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Climate Regional Action Plan in the Southeast

July 24, 2023

A regional action plan will guide and implement science activities in the Southeast supporting NOAA Fisheries' Climate Science Strategy.

Aerial view of the western Gulf of mexico showing the land and water with swirls of lighter blue green near the coast Clouds of sediment color the western Gulf of Mexico. A few hours before the image was taken, a tropical storm had passed to the east. The storm’s wind and waves may have churned up waters farther west. Photo courtesy of NASA

The NOAA Fisheries Southeast region, from Texas to North Carolina and the U.S. Caribbean, has already endured a number of climate-related impacts over the last century. Climate information is needed to inform conservation and management of our marine wildlife and habitats. To address that need, we have developed the 2022–2024 Southeast Climate Regional Action Plan. It outlines our priorities over the next 3 years in managing our fisheries, protected and endangered resources, and their associated habitats.

The Plan is designed to increase production, delivery, and use of scientific information needed to fulfill NOAA Fisheries’ mission in a changing climate. The information will help NOAA, stakeholders, and communities that depend upon marine life prepare for, and respond to, climate-related impacts.

Priority Actions to Reach Climate-Related Goals

With warming ocean temperatures, sea level rise, and species’ distribution shifts, our coastal and offshore ecosystem dynamics are changing more quickly than ever before. Tropical storm dynamics are changing, and coral bleaching and disease as well as harmful algal blooms are becoming more frequent and intense. Extreme rain and drought events have impacted marine mammals, coastal resources such as oysters, and the safety and health of our coastal communities. The Plan was developed in response to these events as well as to the national NOAA Fisheries Climate Science Strategy.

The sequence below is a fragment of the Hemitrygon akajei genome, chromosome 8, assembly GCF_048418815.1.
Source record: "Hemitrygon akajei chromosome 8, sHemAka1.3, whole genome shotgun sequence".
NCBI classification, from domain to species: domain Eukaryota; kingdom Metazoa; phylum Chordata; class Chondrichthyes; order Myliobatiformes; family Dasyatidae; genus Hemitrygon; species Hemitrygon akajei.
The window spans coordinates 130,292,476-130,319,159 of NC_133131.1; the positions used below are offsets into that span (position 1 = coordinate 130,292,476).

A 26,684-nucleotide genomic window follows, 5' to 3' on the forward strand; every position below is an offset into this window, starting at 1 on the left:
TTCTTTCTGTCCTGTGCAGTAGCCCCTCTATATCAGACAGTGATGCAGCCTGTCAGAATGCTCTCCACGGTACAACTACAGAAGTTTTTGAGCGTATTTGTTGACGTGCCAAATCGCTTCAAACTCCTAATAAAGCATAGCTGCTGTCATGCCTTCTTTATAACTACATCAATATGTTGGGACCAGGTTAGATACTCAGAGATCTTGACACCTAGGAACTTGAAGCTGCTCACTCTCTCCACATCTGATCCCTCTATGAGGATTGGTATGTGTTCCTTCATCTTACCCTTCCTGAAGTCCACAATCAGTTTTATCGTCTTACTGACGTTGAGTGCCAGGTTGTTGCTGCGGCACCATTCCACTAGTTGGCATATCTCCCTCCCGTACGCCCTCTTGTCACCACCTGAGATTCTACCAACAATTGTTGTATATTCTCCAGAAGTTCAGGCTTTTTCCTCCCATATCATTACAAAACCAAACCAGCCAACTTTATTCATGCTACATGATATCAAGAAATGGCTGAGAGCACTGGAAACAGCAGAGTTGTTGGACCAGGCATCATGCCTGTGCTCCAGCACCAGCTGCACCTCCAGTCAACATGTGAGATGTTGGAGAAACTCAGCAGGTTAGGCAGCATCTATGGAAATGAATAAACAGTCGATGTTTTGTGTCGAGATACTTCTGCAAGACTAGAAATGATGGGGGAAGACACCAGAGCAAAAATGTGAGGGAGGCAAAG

To develop the Plan, we assessed our climate-related scientific work and, via communications with staff, stakeholders, and the public, identified actions focusing on: 

  • Hosting staff training and regional meetings to increase awareness and sharing of available climate tools and science
  • Increasing awareness of climate change amongst stakeholders through outreach and sharing our climate science in a user friendly format
  • Conducting fisheries and environmental surveys to better track climate change
  • Conducting climate vulnerability assessments to evaluate the level of risk for resource, threatened/endangered, and ecological species and habitats
  • Developing projections of future conditions to allow current regional science to account and prepare for climate change
  • Building a process to understand the impacts of climate-related shifts in coastal habitats and oceanic conditions
  • Partnering with other federal and state entities, non-governmental organizations, and stakeholders to help inform regional climate science and better prepare for climate-related challenges
  • Increasing the application of management strategy evaluations for climate applications
  • Continuing to work towards an ecosystem-based fisheries management approach when developing fishery regulations 
2 large fish and many smaller fish swim over a coral reef.
Black sea bass (Centropristis striata) hovering over the reef at Gray’s Reef National Marine Sanctuary, Georgia. Credit: NOAA Fisheries/ Greg McFall

Need for Action

Despite the challenges in using climate science to inform resource management, we have made progress over the last decade. Climate vulnerability assessments of marine mammals, fish, and shellfish allow us to better prioritize conservation and management of species most vulnerable to climate change. Research in the Gulf of Mexico examining the displacement and transition of important coastal habitats due to climate change will allow us to protect and focus restoration efforts on at-risk habitats. Ecosystem Status Reports for the Gulf of Mexico and South Atlantic analyzed upwards of 70 indicators. The reports evaluated which ecosystem pressures (e.g., sea surface temperature, sea level rise, ocean acidification) were of the most concern. Climate research also provides a foundation for successful ecosystem-based fisheries management, which is fundamental to sustainable fisheries and marine ecosystems.

More Information Links

Southeast Regional Action Plan (PDF)

Southeastern U.S. Continental Shelf and Gulf of Mexico Regional Action Plans

Southeast Regional Office

Southeast Fisheries Science Center

Last updated by Southeast Fisheries Science Center on August 29, 2023